GRAID: The Next Generation of NVMe RAID Technology

The concept of a hardware-assisted Software RAID solution already exists, which previously used hardware such as a HBA with a RAID BIOS, or a motherboard that is integrated with a RAID BIOS. However, these solutions still depend on the CPU to process the RAID logic, and could not solve the main problems faced by Software RAID in an environment that used NVMe.

Now that a single NVMe SSD will start reaching 1 million IOPS, it will be extremely difficult to design such a high-speed hardware accelerator card that can meet this performance – this development cycle simply cannot keep up with the growth rate of SSD performance.

Therefore, Software RAID technology combined with programmable AI-chips – Graid – has come into being.

Graid works by installing a virtual NVMe controller onto the operating system, and integrating a PCIe device into the system equipped with a high-performance AI processor to handle all RAID operations of the virtual NVMe controller.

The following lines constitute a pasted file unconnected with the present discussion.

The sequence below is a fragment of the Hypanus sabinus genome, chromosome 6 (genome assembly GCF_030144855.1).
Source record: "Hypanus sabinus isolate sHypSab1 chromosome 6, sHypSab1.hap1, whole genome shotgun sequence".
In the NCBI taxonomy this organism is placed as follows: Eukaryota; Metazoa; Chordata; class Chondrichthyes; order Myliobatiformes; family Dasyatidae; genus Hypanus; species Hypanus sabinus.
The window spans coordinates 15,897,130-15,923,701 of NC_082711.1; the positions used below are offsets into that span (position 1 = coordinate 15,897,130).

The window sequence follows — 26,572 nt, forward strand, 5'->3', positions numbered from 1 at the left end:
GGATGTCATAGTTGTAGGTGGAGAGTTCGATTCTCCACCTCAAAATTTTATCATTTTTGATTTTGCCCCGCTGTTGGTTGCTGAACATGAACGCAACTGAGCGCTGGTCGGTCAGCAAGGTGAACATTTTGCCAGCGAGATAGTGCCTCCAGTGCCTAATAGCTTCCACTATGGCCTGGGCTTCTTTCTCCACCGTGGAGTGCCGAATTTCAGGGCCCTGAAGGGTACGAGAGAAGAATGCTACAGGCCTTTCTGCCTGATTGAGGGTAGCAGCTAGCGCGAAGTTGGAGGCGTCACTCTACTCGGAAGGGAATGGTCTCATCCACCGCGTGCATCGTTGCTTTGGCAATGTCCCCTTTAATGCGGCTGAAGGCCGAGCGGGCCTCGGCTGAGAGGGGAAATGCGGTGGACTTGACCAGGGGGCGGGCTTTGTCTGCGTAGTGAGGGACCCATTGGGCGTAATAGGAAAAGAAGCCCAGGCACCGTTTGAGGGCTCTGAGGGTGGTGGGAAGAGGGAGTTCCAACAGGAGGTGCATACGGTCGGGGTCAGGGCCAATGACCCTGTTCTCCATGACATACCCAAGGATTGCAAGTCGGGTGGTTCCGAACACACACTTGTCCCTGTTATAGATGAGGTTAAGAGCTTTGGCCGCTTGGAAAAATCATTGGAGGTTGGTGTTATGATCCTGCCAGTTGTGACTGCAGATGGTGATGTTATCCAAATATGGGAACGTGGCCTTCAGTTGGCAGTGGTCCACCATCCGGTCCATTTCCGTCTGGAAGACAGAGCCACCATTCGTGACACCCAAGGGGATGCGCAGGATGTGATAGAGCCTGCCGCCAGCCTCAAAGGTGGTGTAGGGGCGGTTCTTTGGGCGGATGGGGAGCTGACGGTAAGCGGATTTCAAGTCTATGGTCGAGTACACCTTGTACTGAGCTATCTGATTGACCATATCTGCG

This setup offers many advantages:

  • Takes full advantage of NVMe performance – 6 million random IOPS which is currently the industry leading performance benchmark
  • Unlike Software RAID it does not consume a large amount of CPU resources
  • Overcomes many limitations of Hardware RAID cards, such as computing performance, and PCIe bandwidth
  • Plug and play, and can be used even for systems without PCIe switches that used SSDs directly connected to the CPU via PCIe without needing to change the hardware design
  • SCI (Software Composable Infrastructure) compatible, and can be used for external SSDs connected via NVMeoF
  • Highly scalable, and new software functions such as compression and encryption can easily be added

Case Study: Graid & GIGABYTE

The following test case of a Graid system used GIGABYTE’s R282-Z92 server with dual AMD EPYC™ 7282 processors and 10 Intel® Optane™ 905P SSDs.

Since AMD’s EPYC processor platform provides a high number of PCIe lanes, it can be used without a PCIe switch to connect to a large number of NVMe SSDs, and Intel’s Optane™ 905P SSDs provides extremely high and stable write performance.

This combination delivers an extremely streamlined and effective system. We used fio as our testing tool, and tested both RAID5 and RAID10, the two most commonly used RAID modes in real situations.


The test result includes IOPS and corresponding latency and throughput.

Figure 4: Graid 4K Random Read